I was told that once I started to get the hang of woolen long draw, I'd find it somewhat faster than the worsted technique I've always used before–a technique so slow it is not infrequently referred to as the "inchworm" method.
You who said this to me, you were not kidding.
When I first got the Ashford and was all gung-ho about spinning, I was content to do it two or three hours a night, every night. That investment of time–once I got up to speed–yielded one small bobbin of thin singles in three months.
Three months. You can gestate one-third of a human baby in three months.
And when I was finished, what did I have? One bobbin of singles. A small bobbin. Do you know what you can knit with one bobbin of thin singles? Bugger all, is what you can knit. Which is why most basic spinning books have a section called, "Yes! You Can Knit with Singles!" It's there to keep you from killing yourself.
So you read "Yes! You Can Knit with Singles!". You look at the pictures of the, um, "arty" suggested projects. And you say to yourself, "Yes! I can knit with singles! But I'm certainly not going to!"
What I did instead was chain-ply my singles. Chain plying (which you'll also find referred to as Navajo plying) allows you to make a three-ply yarn from one bobbin of singles. It's supposed to be terribly advanced and tricky; but nobody told me that, so I was able to do it without much fuss.
I had enough finished yarn to make a small hat. I did. It was an okay hat.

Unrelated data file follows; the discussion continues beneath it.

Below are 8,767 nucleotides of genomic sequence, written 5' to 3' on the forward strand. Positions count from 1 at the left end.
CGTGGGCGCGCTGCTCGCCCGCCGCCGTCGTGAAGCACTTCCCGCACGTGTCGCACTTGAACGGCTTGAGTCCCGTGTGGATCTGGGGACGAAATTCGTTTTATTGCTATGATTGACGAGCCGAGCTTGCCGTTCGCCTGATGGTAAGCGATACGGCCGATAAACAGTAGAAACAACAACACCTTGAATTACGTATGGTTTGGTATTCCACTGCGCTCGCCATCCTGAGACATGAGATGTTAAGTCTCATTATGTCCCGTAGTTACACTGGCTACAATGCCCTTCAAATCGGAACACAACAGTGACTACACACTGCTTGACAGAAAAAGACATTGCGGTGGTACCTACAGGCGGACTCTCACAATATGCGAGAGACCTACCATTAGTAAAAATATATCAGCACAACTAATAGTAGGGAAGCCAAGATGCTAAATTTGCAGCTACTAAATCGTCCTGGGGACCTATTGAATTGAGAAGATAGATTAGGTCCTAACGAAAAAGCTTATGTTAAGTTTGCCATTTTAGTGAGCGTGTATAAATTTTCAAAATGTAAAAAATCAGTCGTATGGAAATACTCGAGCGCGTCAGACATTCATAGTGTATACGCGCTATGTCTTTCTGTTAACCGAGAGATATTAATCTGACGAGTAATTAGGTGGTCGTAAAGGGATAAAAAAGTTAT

Then I had an empty bobbin again. I started spinning again. But not as frequently. I was discouraged. It took me a year to fill the bobbin. I'm not an adrenaline junkie, and I don't knit in the first place because I get kick out of instant gratification. But I realized that it if I wanted to spin enough two-play yarn for a pair of mittens I was looking at a year (at least) of dedicated, nightly spinning.
I began to wonder what my wheel would look like if I converted it into a planter.
Then I just stopped spinning.
All of the above is just prelude to help you understand the blinking stupefaction I experienced last night when I realized I had spun the entire batt. I honestly figured the Tour de Fleece might give me enough oomph to get through half of it in a month. Instead, we're on Day Six and I am finished with Stage One of the spinning.
I have two bobbins, not full but fullish, roughly evenly. Look.
So, yeah. Long draw is somewhat faster than inchworm. Also, e-mail is somewhat faster than learning ancient Greek, using it to write a letter to your mother, stuffing the letter in a bottle, pitching the bottle into the ocean, hoping the bottle will wash up next to your mother's beach chair, and then remembering your mother can't read Greek.
And now, at last, I can try my hand at a two-ply. That's today's challenge.
Bathing Drawers News
The yarn for the Victorian bathing drawers that I'll unveil (for better or worse) on the Nautical Knitting Cruise arrived this morning.
It's Quince and Co. Chickadee–stout, pure American wool, worsted spun. (I love worsted spun yarns, if someone else is doing the spinning.) I haven't wound it into balls yet. I'm just staring at it. It's perfect. I would use unaltered hanks of Chickadee to decorate the Christmas tree or the top of my wedding cake.
The colors are "Bark" and "Frank's Plum." I've decided to take the advice of the original pattern and jazz up the drawers with stripes–but not the Weldon's editor's suggestion of white and navy. For one thing, I fear the white will turn transparent when wet and stretched. For another, my curvaceous posterior does not require assistance from broad, high-contrast stripes. From behind, I would look like a crosswalk. As you can see, these two colors are very similar in value, so the effect will be extremely muted.
I was tempted to go with a somewhat lighter brown, called "Twig," so that I could say I knit myself a pair of drawers in "twig" and "plum."